2. Vignesh Shivn’s Love Panna Vitturanum
I’m quite conflicted by this film, a dark comedy, because the portions that work well are delightful, but the film is also unfortunately burdened by some clumsy transitions from one mood to another, and there’s a bit of problematic messaging as well (I quite agreed with the one in the title though). Given the heft and solemnity of the topic at hand—honour killing—it’s an interesting choice by director Vignesh Shivn to narrow down the genre to dark comedy. The name of Penelope (Kalki Koechlin) undergoes wordplay with the Tamil word for faeces; Penelope herself learns of a few cusswords during the course of this film; someone confuses the word lesbian with ESPN and there’s quite a bit of situational comedy too—and one involving a househelp comes at a point that makes you wonder whether you are supposed to be gasping in horror or feeling amusement. This confusion is one of the problems with Love Panna Vitturanum, which turns from encouraging you to be aghast, to finding the developments amusing. One joke really hit home though for me: the irony of those in opposition to intercaste love getting flummoxed when asked about a lesbian relationship. In one scene, the twisted villainous group in the village gawks as two women kiss and if each member there had had thought bubbles, the text would have likely read, “What rules govern this type of relationship? How are we to react to this?”
There are two terrific performances in this film: Padam Kumar, who plays a casteist politician and the father to identical twins, Aadhilakshmi and Jyothilakshmi (both played by Anjali); and dancer Jaffer who plays a little person and the politician’s cunning underling. A quote from Game of Thrones came to mind in thinking about the little person in this film: A very small person can cast a very large shadow. In GRR Martin’s stories, the little person who goes by the name of Tyrion Lannister is one of the heroes, but here, the little person is established to be a remorseless killer who earns every expletive that comes his way. While the visual impact of seeing such a unique character with a baritone voice no less, does add to the menace of the performance, I’m not sure it’s doing anything useful to such people who already face quite a bit of bias and unkindness, on account of their diminutive stature. Having said that, that opening shot to establish his character is beautifully choreographed as you learn about the person he is, what he stands for, what he’s just done, and finally his physical stature as he steps out of the vehicle.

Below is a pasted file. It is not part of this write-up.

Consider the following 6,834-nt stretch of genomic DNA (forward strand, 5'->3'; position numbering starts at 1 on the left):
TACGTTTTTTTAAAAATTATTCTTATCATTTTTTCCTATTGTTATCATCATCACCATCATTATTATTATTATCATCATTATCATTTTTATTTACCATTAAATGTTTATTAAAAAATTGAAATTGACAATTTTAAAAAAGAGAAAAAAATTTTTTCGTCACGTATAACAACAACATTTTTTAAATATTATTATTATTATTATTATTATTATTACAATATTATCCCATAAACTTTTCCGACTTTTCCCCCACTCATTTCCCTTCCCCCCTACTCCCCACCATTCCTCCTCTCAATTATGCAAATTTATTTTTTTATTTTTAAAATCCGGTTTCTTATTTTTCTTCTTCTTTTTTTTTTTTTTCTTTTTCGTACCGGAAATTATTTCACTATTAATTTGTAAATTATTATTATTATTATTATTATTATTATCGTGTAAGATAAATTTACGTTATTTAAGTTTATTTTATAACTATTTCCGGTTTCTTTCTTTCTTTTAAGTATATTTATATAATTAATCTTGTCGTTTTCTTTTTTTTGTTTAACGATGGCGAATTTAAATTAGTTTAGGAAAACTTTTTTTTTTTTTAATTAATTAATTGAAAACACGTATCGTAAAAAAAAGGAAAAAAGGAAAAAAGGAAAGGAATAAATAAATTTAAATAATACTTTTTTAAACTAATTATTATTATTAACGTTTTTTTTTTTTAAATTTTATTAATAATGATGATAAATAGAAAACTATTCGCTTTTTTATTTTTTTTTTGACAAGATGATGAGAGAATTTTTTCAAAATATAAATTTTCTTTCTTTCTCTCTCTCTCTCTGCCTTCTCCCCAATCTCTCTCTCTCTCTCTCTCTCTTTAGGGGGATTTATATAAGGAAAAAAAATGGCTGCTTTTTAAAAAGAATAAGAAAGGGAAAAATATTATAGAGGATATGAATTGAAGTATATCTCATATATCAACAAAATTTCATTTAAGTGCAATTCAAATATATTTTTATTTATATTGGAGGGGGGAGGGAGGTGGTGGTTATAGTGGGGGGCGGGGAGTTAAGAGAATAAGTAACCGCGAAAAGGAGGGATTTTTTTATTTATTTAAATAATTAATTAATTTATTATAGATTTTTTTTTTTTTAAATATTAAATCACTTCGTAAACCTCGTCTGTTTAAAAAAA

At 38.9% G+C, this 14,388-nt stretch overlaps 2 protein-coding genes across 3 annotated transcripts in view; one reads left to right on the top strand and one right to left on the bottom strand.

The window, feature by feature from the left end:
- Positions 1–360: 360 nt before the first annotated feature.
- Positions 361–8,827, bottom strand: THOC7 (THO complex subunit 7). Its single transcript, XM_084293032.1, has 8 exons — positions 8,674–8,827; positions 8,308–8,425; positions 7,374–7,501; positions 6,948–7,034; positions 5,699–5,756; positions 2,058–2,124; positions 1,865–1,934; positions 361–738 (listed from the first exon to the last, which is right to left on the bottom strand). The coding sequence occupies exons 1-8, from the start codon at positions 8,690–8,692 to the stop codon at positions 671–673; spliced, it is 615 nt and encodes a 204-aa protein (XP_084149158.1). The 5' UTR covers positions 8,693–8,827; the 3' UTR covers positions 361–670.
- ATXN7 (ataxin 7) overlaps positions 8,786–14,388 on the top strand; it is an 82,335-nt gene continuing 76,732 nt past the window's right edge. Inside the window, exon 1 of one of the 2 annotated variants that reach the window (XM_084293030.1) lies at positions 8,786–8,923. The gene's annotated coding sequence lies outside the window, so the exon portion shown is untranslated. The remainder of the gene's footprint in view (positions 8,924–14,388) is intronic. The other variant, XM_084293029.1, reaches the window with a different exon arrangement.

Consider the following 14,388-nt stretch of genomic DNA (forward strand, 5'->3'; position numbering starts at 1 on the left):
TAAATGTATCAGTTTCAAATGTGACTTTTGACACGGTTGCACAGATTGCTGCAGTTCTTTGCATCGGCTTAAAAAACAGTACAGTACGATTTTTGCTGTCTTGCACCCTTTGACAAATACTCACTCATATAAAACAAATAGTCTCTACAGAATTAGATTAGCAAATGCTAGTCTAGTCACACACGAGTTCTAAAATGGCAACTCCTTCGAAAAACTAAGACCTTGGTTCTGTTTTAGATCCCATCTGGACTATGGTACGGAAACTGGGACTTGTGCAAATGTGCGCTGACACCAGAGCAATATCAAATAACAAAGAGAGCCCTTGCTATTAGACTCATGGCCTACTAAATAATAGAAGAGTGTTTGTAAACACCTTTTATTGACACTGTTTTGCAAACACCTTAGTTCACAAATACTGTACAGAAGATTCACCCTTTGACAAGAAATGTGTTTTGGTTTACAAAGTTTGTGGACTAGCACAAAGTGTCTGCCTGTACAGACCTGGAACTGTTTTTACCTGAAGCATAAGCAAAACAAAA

Meanwhile, Padam Kumar, playing Veerasimman, a father who priotises caste pride and social honour over love for his daughters, draws a lot from the depths of his seemingly sleep-starved eyes to communicate his many unsaid emotions and thoughts. Watch him in that scene, sinking back into his chair, contemplating the ramifications of his decision after sending Aadhilakshmi to her bath. Watch him take his time spitting out his dialogues in this film, without ever being in a hurry.